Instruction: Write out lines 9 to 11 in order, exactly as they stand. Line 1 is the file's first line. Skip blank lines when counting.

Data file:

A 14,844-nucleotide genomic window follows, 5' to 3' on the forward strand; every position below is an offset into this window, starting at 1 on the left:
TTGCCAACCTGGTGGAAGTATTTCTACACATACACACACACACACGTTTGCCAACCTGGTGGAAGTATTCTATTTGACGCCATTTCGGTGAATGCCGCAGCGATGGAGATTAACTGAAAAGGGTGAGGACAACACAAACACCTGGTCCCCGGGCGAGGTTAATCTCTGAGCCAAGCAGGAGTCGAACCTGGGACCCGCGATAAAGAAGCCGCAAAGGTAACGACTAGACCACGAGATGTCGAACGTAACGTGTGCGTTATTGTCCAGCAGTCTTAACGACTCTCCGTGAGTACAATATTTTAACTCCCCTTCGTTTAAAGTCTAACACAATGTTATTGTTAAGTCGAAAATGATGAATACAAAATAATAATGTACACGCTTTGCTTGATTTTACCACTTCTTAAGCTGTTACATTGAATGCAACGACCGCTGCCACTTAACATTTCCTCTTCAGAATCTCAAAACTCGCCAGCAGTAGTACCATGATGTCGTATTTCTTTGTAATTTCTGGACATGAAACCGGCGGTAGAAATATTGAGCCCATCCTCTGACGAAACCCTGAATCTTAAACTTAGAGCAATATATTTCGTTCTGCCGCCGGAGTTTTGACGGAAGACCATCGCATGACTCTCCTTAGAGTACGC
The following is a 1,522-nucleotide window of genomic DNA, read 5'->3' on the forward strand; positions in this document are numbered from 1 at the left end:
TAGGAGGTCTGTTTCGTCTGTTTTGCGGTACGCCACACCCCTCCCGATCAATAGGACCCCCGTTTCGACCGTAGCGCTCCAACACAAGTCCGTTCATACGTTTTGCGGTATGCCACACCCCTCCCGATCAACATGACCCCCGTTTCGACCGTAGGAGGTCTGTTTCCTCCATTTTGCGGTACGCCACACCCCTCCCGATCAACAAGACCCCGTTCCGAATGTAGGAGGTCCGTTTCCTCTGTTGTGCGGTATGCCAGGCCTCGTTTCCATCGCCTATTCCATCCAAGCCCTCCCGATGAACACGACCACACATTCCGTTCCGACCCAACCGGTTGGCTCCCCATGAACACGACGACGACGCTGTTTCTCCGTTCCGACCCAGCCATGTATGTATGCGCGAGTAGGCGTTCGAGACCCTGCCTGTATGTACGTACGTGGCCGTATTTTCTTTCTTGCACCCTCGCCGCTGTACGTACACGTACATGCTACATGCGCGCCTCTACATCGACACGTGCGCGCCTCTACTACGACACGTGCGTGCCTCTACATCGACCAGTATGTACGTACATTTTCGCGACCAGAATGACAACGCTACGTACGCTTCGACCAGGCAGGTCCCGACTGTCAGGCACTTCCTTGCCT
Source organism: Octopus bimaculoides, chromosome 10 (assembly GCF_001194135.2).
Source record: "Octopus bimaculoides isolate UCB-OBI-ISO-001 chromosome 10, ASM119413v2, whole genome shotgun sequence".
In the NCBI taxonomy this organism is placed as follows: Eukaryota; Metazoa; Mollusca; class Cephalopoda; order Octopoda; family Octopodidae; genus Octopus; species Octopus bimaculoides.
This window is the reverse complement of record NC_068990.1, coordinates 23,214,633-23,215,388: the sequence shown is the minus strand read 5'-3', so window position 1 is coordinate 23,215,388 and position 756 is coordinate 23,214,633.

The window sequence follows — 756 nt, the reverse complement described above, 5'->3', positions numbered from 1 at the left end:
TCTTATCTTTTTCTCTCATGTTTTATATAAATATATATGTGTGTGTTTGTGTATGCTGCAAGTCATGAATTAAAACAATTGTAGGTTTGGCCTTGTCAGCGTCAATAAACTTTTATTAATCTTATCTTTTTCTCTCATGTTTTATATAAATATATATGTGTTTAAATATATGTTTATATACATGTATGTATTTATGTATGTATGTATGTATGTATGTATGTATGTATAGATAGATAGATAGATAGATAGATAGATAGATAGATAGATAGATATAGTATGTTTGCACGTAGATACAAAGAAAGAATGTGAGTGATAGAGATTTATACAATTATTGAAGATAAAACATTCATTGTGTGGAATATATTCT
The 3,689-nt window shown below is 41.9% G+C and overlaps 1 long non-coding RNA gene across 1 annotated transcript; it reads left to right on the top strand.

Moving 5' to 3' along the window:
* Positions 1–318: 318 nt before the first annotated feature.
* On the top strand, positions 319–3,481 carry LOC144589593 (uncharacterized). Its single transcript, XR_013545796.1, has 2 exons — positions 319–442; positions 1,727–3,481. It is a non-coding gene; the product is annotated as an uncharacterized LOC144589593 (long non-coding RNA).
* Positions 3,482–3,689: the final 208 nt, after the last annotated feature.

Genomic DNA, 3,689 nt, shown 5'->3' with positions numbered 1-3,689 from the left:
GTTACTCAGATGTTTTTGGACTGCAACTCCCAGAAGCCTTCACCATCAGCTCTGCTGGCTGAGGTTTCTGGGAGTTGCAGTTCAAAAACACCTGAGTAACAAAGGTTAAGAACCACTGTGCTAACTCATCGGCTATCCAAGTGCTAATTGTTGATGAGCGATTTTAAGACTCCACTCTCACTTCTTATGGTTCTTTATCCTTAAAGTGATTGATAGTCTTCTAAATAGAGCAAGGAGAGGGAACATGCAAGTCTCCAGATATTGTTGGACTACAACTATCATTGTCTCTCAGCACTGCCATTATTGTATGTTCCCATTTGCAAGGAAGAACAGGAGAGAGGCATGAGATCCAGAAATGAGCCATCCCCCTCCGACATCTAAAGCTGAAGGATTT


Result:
The window sequence follows — 756 nt, the reverse complement described above, 5'->3', positions numbered from 1 at the left end:
TCTTATCTTTTTCTCTCATGTTTTATATAAATATATATGTGTGTGTTTGTGTATGCTGCAAGTCATGAATTAAAACAATTGTAGGTTTGGCCTTGTCAGCGTCAATAAACTTTTATTAATCTTATCTTTTTCTCTCATGTTTTATATAAATATATATGTGTTTAAATATATGTTTATATACATGTATGTATTTATGTATGTATGTATGTATGTATGTATGTATGTATAGATAGATAGATAGATAGATAGATAGATAGATAGATAGATAGATATAGTATGTTTGCACGTAGATACAAAGAAAGAATGTGAGTGATAGAGATTTATACAATTATTGAAGATAAAACATTCATTGTGTGGAATATATTCT
The 3,689-nt window shown below is 41.9% G+C and overlaps 1 long non-coding RNA gene across 1 annotated transcript; it reads left to right on the top strand.